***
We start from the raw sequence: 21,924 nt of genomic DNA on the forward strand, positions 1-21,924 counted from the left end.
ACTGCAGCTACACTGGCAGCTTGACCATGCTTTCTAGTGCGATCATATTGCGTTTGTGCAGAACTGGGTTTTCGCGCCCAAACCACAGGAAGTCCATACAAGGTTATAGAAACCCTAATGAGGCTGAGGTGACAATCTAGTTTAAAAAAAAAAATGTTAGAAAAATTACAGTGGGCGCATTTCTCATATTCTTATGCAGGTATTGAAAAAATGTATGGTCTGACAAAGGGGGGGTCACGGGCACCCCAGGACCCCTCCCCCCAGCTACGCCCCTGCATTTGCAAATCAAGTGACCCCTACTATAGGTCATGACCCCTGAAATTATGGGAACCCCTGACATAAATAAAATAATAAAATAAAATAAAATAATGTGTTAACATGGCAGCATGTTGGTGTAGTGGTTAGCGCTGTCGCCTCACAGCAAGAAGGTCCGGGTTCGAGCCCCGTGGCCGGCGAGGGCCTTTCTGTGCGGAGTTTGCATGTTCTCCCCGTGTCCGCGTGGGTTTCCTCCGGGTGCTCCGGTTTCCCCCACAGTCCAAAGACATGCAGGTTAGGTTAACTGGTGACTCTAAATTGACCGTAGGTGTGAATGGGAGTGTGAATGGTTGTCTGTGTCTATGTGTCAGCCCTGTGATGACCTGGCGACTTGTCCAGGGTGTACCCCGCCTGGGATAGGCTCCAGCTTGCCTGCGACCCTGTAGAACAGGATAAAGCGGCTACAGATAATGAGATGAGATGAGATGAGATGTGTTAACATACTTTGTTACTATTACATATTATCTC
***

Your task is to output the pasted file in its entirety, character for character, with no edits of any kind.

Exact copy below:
We start from the raw sequence: 21,924 nt of genomic DNA on the forward strand, positions 1-21,924 counted from the left end.
ACTGCAGCTACACTGGCAGCTTGACCATGCTTTCTAGTGCGATCATATTGCGTTTGTGCAGAACTGGGTTTTCGCGCCCAAACCACAGGAAGTCCATACAAGGTTATAGAAACCCTAATGAGGCTGAGGTGACAATCTAGTTTAAAAAAAAAAATGTTAGAAAAATTACAGTGGGCGCATTTCTCATATTCTTATGCAGGTATTGAAAAAATGTATGGTCTGACAAAGGGGGGGTCACGGGCACCCCAGGACCCCTCCCCCCAGCTACGCCCCTGCATTTGCAAATCAAGTGACCCCTACTATAGGTCATGACCCCTGAAATTATGGGAACCCCTGACATAAATAAAATAATAAAATAAAATAAAATAATGTGTTAACATGGCAGCATGTTGGTGTAGTGGTTAGCGCTGTCGCCTCACAGCAAGAAGGTCCGGGTTCGAGCCCCGTGGCCGGCGAGGGCCTTTCTGTGCGGAGTTTGCATGTTCTCCCCGTGTCCGCGTGGGTTTCCTCCGGGTGCTCCGGTTTCCCCCACAGTCCAAAGACATGCAGGTTAGGTTAACTGGTGACTCTAAATTGACCGTAGGTGTGAATGGGAGTGTGAATGGTTGTCTGTGTCTATGTGTCAGCCCTGTGATGACCTGGCGACTTGTCCAGGGTGTACCCCGCCTGGGATAGGCTCCAGCTTGCCTGCGACCCTGTAGAACAGGATAAAGCGGCTACAGATAATGAGATGAGATGAGATGAGATGTGTTAACATACTTTGTTACTATTACATATTATCTC